Tuesday, November 24, 2009

"In all circumstances give thanks"

As we approach Thanksgiving Day, I ask bloggers to post up to three things for which you are thankful. I am thankful for the Eucharist, for being assigned to GW, and for my family.

The following is from my post last year after Thanksgiving. It expands on a point I made in my homily from this past weekend about how gratitude leads to health and happiness. I hope you all have a safe and happy Thanksgiving!!

The retreat master of my Fall retreat, Msgr. Steve Rossetti, gave a talk entitled, “Becoming a Eucharistic People”. He focused on the many benefits of giving thanks regularly. The overall point was that gratitude leads to joy and happiness. We should give thanks EVERY DAY for the sake of gratitude, but also because it brings us more health and happiness. Msgr. Rossetti offered evidence to the latter point, referring to results of a Gratitude Study done years ago that was published in the Journal of Personality & Social Psychology (2002):

- daily gratitude exercises resulted in higher reported levels of alertness, enthusiasm, determination, and energy

- gratitude group (those who gave thanks regularly) exercised more regularly, had fewer physical symptoms, and quality and duration of sleep was better

- gratitude group experienced less depression and stress (!). They experienced higher levels of optimism & life satisfaction without denying negative aspects of life

- gratitude group were more likely to feel loved and to help others, i.e., helped someone with a personal problem or offered emotional support

- gratitude group more empathic and rated as more generous and helpful by others

- grateful people were less envious of others

- they were less materialistic and more religious or spiritual (attend services or engage in religious activities)

“I think it is impossible for anyone to be simultaneously grateful and unhappy. So the solution to much of the unhappiness that humans experience is a reawakening in the human heart of the idea of gratitude. That's why I think it is a great idea for non-believers to celebrate Thanksgiving. Let anyone start expressing and experiencing gratitude--if not vertically toward God, at least horizontally toward others in the human community--and you'll find that person holding a new lease on happiness.” - Rev. William J. Bryon, S.J.

In all circumstances give thanks” (1 Thess 5:16-18)

Eucharistia: Greek – thanksgiving

“If the only prayer you say in your whole life is ‘thank you,’ it will suffice”. – Meister Eckhard


CynthiaBC said...

A couple of weeks ago, the clarinet quartet in which I play performed at St Elizabeth’s Hospital in DC. The patients on the units we visited are indigent mentally ill – their families are unable or unwilling to take care of them, and other facilities are reluctant to accept them. During our visit, one of the other musicians pointed out a “Be Thankful” hanging.

Him: What the hell do these people have to be thankful for?
Me: Well…they have a roof over their heads instead of being out on the street.
Him: THAT’s a stretch.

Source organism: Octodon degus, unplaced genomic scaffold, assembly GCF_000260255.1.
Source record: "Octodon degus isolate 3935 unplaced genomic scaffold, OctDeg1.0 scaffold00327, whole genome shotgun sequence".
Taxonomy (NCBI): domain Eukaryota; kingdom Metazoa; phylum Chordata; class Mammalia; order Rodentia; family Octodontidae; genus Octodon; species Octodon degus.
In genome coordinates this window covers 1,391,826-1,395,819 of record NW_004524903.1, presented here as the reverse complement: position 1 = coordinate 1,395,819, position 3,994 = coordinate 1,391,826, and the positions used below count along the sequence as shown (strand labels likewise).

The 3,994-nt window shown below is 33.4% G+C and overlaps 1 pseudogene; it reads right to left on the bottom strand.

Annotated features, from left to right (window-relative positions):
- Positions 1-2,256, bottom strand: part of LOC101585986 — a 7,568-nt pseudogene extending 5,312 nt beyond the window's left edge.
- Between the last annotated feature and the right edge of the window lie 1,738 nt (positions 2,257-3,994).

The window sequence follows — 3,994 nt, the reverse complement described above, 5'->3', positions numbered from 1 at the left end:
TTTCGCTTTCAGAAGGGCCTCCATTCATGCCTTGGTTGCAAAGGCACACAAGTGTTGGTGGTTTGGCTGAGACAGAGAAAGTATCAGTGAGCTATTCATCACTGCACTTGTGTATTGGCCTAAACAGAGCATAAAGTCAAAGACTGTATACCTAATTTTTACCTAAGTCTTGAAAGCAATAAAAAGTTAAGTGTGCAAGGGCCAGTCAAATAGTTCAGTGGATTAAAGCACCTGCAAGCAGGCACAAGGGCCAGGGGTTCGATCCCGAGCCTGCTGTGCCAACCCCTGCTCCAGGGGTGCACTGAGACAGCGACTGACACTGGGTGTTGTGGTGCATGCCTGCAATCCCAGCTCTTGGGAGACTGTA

I suppose sometimes it CAN be a stretch to come up with reasons to be thankful. But, despite my mother’s recent illness and death I am able to come up with a few things.

My mother was in my life until I was 44. Mom was present when I earned my master’s degree, when I was married and when my daughter was born. Many lose a parent much earlier in life. My husband was only 10 when his father died.

My daughter had an opportunity to know my mother. She also has a relationship with my father and stepmother, and my husband’s mother and stepfather. I had a relationship with only one of my grandparents, for one died before I was born, another died when I was a toddler, and another lived halfway across the country (a longer drive than my father could tolerate squabbling children in the back seat. For the record, my younger sister started it!) The last thing I heard Mom say that made any sense was when she told my daughter that she was her favorite granddaughter. (Mom was showing humor even at the very end, for my sister has two boys.)

I’ve developed a new appreciation for the everyday activity of eating. I joined Weight Watchers in April and have since lost 35 pounds by being more conscious about what and how much I eat. My poor Mom, because of the tumor in her esophagus, the last eight weeks of her life couldn’t eat or drink anything at all.

When I cleared out Mom’s pantry, I could have taken the stuff to my own kitchen. Instead, I took everything to church. I suppose some of the families we help will be getting salsa in their Thanksgiving food baskets. Mom had lots of salsa.

Anonymous said...

They could certainly be worse off, but you can say that about anyone. The truth is that God, if he acts at all in our lives, picks and chooses. Why do some people have so much and others far less? It's random.

Anonymous said...

"Why do some people have so much and others far less?"

Wouldn't it be a great world if others considered how much they have when they see others who don't have as much? Wouldn't it be a spectacular world is people acted upon that observation?

Advent is a great time to challenge ourselves to think about what we can do without so that others may have. In some parts of the world it costs the same as about 3 bottles of soda from a vending machine to vaccinate a child against a potentially lethal disease. Think about it- three Cokes/the life of a child. Gratitude should lead to giving, and giving doesn't have to be hard- only thoughtful.